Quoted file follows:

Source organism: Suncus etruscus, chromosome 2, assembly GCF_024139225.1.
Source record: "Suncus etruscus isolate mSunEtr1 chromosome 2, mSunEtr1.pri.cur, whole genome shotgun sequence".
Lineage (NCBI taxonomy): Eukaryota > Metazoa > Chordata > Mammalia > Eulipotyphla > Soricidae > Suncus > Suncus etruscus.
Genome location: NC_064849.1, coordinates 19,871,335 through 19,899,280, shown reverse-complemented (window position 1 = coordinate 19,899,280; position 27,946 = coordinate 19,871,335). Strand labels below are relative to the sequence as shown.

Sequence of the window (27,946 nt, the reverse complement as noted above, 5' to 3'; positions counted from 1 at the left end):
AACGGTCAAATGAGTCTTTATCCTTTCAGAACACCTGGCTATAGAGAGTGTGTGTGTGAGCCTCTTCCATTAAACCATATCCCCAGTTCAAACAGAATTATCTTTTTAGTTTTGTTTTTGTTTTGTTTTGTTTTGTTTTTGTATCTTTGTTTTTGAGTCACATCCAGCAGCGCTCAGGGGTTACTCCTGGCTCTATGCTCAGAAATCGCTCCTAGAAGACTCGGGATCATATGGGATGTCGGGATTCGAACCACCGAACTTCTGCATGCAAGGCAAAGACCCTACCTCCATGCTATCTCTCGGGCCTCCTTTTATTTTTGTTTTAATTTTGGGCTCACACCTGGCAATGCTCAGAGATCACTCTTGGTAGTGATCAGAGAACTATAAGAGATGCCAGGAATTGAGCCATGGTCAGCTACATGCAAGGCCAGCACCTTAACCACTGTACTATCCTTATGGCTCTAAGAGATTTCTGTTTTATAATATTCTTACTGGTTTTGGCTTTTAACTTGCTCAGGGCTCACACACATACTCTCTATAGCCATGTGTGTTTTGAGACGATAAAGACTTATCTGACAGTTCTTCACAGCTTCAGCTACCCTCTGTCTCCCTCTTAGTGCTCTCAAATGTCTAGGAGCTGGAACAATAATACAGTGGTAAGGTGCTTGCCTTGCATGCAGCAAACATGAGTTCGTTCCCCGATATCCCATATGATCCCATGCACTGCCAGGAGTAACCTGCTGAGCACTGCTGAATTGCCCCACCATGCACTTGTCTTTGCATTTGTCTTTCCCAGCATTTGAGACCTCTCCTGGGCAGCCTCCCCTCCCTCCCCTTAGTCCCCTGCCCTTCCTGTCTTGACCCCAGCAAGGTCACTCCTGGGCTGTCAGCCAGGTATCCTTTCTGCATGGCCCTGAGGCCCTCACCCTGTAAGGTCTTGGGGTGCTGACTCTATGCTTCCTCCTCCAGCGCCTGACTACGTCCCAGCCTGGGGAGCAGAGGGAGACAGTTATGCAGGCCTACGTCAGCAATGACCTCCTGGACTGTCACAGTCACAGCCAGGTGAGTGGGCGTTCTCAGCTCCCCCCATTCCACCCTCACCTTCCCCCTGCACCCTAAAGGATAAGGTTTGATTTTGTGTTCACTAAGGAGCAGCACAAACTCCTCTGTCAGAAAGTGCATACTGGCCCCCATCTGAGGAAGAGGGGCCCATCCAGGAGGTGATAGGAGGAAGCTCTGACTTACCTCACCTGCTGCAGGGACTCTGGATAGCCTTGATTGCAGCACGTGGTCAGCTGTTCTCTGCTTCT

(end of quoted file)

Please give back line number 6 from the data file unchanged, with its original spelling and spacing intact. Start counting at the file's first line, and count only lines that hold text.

AACGGTCAAATGAGTCTTTATCCTTTCAGAACACCTGGCTATAGAGAGTGTGTGTGTGAGCCTCTTCCATTAAACCATATCCCCAGTTCAAACAGAATTATCTTTTTAGTTTTGTTTTTGTTTTGTTTTGTTTTGTTTTTGTATCTTTGTTTTTGAGTCACATCCAGCAGCGCTCAGGGGTTACTCCTGGCTCTATGCTCAGAAATCGCTCCTAGAAGACTCGGGATCATATGGGATGTCGGGATTCGAACCACCGAACTTCTGCATGCAAGGCAAAGACCCTACCTCCATGCTATCTCTCGGGCCTCCTTTTATTTTTGTTTTAATTTTGGGCTCACACCTGGCAATGCTCAGAGATCACTCTTGGTAGTGATCAGAGAACTATAAGAGATGCCAGGAATTGAGCCATGGTCAGCTACATGCAAGGCCAGCACCTTAACCACTGTACTATCCTTATGGCTCTAAGAGATTTCTGTTTTATAATATTCTTACTGGTTTTGGCTTTTAACTTGCTCAGGGCTCACACACATACTCTCTATAGCCATGTGTGTTTTGAGACGATAAAGACTTATCTGACAGTTCTTCACAGCTTCAGCTACCCTCTGTCTCCCTCTTAGTGCTCTCAAATGTCTAGGAGCTGGAACAATAATACAGTGGTAAGGTGCTTGCCTTGCATGCAGCAAACATGAGTTCGTTCCCCGATATCCCATATGATCCCATGCACTGCCAGGAGTAACCTGCTGAGCACTGCTGAATTGCCCCACCATGCACTTGTCTTTGCATTTGTCTTTCCCAGCATTTGAGACCTCTCCTGGGCAGCCTCCCCTCCCTCCCCTTAGTCCCCTGCCCTTCCTGTCTTGACCCCAGCAAGGTCACTCCTGGGCTGTCAGCCAGGTATCCTTTCTGCATGGCCCTGAGGCCCTCACCCTGTAAGGTCTTGGGGTGCTGACTCTATGCTTCCTCCTCCAGCGCCTGACTACGTCCCAGCCTGGGGAGCAGAGGGAGACAGTTATGCAGGCCTACGTCAGCAATGACCTCCTGGACTGTCACAGTCACAGCCAGGTGAGTGGGCGTTCTCAGCTCCCCCCATTCCACCCTCACCTTCCCCCTGCACCCTAAAGGATAAGGTTTGATTTTGTGTTCACTAAGGAGCAGCACAAACTCCTCTGTCAGAAAGTGCATACTGGCCCCCATCTGAGGAAGAGGGGCCCATCCAGGAGGTGATAGGAGGAAGCTCTGACTTACCTCACCTGCTGCAGGGACTCTGGATAGCCTTGATTGCAGCACGTGGTCAGCTGTTCTCTGCTTCT